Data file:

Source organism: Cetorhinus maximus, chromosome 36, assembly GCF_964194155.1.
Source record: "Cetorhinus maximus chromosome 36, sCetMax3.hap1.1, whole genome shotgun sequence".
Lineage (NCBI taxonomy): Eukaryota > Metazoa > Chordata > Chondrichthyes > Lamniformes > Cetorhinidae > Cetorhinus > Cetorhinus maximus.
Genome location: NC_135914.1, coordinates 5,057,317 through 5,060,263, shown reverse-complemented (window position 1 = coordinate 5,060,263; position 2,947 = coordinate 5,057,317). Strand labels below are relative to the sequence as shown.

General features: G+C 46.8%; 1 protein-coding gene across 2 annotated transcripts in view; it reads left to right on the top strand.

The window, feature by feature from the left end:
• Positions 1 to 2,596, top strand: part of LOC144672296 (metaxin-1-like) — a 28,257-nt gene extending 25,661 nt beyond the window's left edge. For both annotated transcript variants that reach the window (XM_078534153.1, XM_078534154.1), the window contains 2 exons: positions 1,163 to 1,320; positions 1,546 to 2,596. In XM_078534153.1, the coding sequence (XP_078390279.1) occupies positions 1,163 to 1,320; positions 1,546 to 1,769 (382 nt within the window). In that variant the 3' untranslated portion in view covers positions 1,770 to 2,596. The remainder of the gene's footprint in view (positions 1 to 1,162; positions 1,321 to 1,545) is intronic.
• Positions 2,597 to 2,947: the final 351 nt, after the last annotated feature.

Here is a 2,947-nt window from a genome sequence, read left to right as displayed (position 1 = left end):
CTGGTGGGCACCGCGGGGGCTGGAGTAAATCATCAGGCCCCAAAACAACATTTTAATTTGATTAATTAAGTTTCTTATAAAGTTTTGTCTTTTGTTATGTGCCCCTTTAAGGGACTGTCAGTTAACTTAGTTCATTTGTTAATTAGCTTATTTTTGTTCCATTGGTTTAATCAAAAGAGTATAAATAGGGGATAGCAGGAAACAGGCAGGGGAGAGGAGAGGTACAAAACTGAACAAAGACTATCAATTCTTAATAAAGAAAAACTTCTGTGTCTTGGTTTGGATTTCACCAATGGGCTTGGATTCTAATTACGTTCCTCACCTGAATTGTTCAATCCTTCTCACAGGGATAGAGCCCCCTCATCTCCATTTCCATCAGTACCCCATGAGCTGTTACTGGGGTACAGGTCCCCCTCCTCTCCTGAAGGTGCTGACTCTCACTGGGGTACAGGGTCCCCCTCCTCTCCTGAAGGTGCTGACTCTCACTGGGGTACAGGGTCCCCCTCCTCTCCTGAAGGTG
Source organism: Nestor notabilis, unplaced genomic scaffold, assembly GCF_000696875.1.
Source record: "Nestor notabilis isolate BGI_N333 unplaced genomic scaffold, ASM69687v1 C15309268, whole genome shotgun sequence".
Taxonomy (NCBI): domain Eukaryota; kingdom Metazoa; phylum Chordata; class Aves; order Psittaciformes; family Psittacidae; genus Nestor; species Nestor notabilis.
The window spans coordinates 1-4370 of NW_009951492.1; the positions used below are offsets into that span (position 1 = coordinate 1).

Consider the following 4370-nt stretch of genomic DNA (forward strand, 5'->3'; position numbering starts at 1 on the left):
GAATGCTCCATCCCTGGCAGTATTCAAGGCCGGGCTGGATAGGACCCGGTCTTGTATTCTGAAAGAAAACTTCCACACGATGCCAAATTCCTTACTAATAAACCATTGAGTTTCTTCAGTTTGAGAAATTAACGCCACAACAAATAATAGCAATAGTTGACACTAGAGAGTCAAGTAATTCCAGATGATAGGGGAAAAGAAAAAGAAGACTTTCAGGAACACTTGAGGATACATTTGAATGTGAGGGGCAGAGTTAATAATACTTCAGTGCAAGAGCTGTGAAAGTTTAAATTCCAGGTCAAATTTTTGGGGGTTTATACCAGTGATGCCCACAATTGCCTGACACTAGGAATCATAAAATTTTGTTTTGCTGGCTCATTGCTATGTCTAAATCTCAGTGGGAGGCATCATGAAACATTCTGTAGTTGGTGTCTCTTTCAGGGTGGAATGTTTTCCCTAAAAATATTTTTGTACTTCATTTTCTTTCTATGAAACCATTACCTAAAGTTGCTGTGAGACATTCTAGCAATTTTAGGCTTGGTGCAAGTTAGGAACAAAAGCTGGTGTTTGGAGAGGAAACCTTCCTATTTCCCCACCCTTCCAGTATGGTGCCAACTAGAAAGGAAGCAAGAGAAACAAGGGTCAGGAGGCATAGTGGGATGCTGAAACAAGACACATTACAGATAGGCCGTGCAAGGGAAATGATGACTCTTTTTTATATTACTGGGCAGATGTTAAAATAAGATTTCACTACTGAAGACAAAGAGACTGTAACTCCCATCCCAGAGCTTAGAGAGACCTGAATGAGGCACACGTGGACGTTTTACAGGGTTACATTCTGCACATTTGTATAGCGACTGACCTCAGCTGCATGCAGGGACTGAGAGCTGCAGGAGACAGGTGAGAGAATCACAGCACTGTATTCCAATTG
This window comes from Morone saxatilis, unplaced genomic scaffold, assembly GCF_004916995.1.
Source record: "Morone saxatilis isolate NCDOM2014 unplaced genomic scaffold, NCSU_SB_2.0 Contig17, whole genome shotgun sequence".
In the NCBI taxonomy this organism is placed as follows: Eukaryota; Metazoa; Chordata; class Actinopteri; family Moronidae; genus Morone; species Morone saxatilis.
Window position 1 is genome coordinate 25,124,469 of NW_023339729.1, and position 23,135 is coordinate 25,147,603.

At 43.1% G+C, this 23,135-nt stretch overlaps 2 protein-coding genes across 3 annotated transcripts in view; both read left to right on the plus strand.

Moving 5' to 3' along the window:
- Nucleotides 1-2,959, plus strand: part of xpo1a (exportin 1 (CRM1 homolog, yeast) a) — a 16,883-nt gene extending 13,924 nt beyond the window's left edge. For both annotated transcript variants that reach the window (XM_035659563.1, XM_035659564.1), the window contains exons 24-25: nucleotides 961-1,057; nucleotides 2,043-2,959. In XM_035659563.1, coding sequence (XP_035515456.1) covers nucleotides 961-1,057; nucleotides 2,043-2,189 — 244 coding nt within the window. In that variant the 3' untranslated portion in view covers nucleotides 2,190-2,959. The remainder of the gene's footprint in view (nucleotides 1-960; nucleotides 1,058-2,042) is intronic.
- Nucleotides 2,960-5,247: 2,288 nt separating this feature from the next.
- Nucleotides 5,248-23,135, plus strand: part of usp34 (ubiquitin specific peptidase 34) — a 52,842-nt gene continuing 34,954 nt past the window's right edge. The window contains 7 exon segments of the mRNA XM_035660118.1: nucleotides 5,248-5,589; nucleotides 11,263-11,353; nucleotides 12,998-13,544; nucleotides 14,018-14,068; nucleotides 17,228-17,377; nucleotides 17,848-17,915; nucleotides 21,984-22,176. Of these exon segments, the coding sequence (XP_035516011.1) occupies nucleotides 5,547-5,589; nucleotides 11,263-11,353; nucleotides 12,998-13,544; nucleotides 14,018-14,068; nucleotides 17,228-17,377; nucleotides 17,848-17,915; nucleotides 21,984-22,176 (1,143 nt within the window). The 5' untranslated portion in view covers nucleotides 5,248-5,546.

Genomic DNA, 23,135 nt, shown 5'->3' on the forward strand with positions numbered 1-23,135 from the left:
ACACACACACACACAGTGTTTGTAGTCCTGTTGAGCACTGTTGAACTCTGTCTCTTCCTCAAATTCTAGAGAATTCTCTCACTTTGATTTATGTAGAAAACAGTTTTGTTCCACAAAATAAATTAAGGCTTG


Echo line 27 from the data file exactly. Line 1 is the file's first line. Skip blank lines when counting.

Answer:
ACACACACACACACAGTGTTTGTAGTCCTGTTGAGCACTGTTGAACTCTGTCTCTTCCTCAAATTCTAGAGAATTCTCTCACTTTGATTTATGTAGAAAACAGTTTTGTTCCACAAAATAAATTAAGGCTTG